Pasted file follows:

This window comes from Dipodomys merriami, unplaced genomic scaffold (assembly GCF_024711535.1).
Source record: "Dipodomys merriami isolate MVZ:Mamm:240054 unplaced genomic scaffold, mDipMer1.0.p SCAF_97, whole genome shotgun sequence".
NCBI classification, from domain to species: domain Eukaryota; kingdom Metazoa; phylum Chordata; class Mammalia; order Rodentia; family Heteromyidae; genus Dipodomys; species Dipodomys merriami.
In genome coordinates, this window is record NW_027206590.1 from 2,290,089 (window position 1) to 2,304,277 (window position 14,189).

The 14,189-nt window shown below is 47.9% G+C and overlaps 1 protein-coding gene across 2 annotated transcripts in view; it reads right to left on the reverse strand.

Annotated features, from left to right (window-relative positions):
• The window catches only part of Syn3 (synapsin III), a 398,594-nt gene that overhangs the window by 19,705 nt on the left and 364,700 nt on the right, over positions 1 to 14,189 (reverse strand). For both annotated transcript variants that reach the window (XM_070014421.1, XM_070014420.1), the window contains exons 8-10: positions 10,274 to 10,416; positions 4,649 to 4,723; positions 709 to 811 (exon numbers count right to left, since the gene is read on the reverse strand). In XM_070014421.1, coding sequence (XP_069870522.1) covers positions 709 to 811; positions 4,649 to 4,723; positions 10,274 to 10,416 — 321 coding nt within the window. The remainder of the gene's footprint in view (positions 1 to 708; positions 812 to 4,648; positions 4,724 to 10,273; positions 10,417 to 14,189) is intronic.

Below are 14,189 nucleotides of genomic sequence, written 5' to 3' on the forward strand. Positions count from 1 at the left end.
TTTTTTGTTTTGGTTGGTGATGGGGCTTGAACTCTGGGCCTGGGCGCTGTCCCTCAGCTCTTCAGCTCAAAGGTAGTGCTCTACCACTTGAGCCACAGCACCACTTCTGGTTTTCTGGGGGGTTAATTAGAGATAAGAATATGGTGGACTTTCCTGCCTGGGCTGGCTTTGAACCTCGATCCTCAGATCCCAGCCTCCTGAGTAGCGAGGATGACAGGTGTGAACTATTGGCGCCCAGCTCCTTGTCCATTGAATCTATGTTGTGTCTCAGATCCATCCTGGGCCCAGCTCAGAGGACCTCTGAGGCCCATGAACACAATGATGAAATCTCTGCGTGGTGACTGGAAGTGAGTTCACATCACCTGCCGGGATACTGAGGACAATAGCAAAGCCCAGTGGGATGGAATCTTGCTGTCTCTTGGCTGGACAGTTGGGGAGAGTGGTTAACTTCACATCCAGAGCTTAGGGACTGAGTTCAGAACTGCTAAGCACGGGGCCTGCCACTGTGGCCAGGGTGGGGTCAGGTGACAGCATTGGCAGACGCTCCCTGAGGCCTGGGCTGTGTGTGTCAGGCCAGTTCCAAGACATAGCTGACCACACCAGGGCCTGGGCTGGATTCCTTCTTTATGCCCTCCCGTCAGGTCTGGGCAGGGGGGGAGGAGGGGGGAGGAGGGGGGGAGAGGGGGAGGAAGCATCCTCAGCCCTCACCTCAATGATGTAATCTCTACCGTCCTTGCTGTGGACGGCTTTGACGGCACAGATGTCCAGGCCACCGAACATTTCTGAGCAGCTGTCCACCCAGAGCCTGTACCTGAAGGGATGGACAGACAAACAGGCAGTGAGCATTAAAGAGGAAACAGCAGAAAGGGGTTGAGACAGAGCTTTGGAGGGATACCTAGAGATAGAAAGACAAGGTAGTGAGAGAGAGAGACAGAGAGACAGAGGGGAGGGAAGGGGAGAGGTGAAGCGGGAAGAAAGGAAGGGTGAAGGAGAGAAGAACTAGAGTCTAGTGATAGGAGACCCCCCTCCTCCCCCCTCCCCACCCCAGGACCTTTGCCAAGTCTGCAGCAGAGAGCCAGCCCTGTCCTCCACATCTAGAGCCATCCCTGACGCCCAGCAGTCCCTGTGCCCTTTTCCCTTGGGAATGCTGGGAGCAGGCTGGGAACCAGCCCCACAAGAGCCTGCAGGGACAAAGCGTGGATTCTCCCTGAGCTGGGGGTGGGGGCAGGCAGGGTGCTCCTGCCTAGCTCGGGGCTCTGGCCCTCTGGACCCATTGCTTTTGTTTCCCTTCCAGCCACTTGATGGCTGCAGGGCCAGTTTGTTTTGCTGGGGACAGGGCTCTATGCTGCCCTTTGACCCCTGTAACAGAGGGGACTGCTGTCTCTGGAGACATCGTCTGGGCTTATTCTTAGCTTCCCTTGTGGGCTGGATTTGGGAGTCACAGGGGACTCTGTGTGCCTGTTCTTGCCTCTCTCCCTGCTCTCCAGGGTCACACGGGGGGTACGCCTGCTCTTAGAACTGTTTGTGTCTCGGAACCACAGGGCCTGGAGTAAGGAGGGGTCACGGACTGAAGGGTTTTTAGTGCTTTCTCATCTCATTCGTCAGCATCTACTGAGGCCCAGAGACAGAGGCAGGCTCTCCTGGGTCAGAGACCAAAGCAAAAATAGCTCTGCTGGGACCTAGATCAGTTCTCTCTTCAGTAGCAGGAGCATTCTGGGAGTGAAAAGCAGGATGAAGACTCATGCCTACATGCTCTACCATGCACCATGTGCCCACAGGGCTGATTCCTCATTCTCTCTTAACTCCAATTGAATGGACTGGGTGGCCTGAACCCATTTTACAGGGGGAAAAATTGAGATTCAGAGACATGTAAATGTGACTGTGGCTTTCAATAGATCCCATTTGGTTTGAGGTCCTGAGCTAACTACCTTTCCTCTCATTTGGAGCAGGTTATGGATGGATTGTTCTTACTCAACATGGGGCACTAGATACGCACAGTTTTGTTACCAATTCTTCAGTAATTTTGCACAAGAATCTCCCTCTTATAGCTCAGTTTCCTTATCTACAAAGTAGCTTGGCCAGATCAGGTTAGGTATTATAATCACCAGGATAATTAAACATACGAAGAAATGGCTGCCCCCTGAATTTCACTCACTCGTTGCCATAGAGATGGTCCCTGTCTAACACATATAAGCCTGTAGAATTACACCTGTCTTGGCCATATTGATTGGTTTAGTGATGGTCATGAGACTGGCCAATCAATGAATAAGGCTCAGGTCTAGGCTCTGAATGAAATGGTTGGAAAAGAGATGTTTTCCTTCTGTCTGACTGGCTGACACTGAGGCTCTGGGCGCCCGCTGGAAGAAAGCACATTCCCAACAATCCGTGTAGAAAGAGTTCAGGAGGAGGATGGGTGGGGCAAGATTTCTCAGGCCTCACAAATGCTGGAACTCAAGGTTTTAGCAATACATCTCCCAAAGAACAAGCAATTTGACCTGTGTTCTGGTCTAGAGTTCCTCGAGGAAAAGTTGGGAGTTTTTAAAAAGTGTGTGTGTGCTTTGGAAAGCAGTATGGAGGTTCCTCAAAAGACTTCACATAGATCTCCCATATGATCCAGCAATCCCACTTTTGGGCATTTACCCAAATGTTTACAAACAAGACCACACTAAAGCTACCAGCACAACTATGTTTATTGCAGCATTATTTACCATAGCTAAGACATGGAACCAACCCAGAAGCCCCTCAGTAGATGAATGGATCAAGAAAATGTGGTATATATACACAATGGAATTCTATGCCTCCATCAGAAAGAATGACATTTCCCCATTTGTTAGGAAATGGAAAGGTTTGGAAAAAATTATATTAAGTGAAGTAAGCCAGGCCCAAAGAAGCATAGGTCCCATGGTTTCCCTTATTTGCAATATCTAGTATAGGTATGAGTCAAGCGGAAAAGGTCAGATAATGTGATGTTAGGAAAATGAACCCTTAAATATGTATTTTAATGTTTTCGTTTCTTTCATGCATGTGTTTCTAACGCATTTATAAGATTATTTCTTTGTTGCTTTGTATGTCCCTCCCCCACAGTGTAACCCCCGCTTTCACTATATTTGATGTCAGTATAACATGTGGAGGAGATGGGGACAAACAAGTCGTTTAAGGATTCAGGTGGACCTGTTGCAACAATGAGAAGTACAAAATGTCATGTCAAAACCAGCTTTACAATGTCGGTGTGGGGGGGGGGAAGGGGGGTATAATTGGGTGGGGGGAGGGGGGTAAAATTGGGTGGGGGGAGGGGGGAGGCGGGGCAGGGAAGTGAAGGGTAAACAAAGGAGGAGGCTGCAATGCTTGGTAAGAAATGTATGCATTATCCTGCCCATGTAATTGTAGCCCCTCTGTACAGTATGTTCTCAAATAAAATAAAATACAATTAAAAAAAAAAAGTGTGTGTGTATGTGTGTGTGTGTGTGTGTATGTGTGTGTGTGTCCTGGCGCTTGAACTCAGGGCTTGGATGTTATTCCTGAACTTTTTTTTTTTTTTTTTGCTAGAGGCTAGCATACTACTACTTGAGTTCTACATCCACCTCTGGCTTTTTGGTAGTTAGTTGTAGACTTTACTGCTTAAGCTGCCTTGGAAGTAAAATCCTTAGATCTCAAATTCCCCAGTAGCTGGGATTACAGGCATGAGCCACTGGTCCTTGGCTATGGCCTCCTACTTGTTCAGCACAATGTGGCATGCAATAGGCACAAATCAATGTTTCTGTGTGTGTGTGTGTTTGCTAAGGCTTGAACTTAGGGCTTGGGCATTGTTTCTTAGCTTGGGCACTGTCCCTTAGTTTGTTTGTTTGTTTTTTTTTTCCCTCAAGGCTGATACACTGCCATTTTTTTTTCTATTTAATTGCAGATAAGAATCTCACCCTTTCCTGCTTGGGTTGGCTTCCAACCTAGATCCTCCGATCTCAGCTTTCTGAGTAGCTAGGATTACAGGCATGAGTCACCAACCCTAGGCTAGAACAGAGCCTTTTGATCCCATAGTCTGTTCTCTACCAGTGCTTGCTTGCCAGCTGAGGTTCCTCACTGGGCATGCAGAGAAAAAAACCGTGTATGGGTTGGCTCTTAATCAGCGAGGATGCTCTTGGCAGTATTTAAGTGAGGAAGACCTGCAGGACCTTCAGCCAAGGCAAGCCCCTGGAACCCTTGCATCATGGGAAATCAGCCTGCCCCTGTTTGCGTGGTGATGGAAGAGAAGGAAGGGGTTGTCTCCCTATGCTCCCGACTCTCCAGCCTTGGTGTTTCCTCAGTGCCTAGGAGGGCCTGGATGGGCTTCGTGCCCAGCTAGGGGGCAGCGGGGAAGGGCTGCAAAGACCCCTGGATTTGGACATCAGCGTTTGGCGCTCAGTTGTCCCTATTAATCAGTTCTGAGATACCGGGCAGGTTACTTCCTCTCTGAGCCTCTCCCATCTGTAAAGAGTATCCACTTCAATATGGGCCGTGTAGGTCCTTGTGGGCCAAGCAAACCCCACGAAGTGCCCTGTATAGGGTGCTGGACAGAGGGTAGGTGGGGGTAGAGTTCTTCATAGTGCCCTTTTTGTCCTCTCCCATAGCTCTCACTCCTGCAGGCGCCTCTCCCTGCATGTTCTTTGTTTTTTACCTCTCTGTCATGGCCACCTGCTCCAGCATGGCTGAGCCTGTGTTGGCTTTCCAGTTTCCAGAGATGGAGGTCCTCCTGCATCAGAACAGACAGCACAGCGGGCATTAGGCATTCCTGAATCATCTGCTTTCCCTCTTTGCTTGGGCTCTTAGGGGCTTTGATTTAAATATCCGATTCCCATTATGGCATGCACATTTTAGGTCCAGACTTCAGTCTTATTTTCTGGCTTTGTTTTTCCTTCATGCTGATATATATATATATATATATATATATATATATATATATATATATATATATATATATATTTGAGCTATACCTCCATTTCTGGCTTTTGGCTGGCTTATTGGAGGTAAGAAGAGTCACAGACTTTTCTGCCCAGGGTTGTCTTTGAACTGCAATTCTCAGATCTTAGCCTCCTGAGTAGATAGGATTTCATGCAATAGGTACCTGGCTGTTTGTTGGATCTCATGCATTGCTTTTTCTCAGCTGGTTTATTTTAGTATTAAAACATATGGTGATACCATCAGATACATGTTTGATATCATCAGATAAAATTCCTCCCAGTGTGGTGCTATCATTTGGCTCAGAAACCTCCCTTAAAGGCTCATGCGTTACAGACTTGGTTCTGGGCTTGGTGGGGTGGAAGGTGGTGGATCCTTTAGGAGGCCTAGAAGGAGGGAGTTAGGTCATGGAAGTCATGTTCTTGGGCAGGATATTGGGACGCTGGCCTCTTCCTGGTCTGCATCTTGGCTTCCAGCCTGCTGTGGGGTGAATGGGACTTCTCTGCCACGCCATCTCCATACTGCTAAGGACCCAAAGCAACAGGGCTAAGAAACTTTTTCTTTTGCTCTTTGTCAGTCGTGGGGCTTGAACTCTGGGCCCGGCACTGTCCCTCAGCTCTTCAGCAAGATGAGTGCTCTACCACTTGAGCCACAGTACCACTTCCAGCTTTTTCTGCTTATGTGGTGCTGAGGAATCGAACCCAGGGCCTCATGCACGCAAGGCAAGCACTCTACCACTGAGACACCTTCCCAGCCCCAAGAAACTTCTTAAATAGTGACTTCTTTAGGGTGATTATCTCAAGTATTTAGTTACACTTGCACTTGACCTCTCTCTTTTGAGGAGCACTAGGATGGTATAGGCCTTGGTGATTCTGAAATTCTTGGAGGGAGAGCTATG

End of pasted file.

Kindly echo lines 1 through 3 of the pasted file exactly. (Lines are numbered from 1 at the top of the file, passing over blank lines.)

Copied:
This window comes from Dipodomys merriami, unplaced genomic scaffold (assembly GCF_024711535.1).
Source record: "Dipodomys merriami isolate MVZ:Mamm:240054 unplaced genomic scaffold, mDipMer1.0.p SCAF_97, whole genome shotgun sequence".
NCBI classification, from domain to species: domain Eukaryota; kingdom Metazoa; phylum Chordata; class Mammalia; order Rodentia; family Heteromyidae; genus Dipodomys; species Dipodomys merriami.